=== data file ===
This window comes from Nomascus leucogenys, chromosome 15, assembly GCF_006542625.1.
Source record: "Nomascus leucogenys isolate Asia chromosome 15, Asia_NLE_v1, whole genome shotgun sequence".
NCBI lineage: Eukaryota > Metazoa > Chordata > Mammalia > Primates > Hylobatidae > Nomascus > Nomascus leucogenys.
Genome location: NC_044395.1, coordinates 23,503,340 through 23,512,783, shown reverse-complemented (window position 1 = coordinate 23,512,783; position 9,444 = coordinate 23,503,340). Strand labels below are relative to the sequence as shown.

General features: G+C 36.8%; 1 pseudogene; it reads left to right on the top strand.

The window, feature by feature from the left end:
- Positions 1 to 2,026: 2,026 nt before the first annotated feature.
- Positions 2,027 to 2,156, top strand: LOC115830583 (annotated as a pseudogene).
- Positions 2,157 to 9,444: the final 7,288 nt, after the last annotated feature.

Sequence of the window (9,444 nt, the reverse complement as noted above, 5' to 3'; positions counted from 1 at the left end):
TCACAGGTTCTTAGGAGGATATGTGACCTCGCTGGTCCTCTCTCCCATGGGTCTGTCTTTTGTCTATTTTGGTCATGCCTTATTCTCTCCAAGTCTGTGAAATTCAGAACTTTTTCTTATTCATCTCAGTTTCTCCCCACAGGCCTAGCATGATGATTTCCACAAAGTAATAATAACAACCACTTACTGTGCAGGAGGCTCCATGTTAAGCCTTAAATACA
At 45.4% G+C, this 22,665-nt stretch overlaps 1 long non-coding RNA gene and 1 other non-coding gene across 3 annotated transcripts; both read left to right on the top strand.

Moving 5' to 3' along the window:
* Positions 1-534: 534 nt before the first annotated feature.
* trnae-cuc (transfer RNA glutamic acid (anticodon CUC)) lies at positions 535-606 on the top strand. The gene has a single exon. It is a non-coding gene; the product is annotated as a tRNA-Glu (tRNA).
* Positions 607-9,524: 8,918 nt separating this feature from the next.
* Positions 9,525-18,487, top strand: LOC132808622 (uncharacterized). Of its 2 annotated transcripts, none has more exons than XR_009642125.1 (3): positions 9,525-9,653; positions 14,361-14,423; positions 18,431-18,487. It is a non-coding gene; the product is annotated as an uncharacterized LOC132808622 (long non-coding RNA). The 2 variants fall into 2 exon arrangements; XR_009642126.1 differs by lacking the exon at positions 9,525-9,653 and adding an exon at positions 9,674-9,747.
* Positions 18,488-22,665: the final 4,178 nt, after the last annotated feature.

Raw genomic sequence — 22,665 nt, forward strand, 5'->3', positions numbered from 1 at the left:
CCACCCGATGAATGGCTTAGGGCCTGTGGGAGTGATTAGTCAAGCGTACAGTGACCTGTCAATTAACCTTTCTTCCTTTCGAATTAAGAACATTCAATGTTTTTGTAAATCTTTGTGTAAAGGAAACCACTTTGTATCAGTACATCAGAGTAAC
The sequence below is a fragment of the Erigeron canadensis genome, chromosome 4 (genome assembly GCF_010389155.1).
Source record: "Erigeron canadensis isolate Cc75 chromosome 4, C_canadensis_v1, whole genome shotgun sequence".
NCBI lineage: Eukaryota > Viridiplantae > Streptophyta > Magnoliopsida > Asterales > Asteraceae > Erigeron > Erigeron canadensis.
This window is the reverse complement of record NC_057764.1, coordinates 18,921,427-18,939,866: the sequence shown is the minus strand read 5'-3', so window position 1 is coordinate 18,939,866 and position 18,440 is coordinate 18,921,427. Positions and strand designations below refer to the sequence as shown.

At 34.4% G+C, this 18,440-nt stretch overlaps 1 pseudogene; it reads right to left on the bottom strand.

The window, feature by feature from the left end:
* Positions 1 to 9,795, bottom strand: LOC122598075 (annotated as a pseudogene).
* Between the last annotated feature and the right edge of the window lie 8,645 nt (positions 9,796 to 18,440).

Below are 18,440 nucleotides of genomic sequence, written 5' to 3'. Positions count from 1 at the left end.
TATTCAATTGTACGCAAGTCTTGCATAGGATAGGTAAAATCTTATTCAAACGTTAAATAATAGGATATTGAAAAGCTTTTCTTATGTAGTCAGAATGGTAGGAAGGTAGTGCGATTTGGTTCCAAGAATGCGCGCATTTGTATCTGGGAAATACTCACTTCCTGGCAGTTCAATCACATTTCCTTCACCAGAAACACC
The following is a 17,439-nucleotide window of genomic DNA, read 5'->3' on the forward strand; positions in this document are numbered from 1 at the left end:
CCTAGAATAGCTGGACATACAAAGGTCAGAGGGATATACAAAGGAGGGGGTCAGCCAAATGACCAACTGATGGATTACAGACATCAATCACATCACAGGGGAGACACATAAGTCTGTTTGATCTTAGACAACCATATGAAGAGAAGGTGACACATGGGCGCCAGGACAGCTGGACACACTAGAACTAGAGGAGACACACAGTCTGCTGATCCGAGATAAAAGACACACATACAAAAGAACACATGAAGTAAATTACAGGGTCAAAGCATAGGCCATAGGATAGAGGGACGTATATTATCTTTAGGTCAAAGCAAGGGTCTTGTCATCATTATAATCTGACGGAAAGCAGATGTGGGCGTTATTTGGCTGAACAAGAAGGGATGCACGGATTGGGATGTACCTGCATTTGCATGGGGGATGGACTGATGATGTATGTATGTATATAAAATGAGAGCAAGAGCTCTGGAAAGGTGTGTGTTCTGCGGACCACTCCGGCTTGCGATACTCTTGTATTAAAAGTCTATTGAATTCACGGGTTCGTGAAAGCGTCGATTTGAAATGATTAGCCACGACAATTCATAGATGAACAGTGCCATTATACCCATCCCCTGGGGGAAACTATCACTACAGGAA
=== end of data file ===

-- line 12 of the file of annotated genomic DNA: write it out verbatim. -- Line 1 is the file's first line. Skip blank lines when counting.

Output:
At 45.4% G+C, this 22,665-nt stretch overlaps 1 long non-coding RNA gene and 1 other non-coding gene across 3 annotated transcripts; both read left to right on the top strand.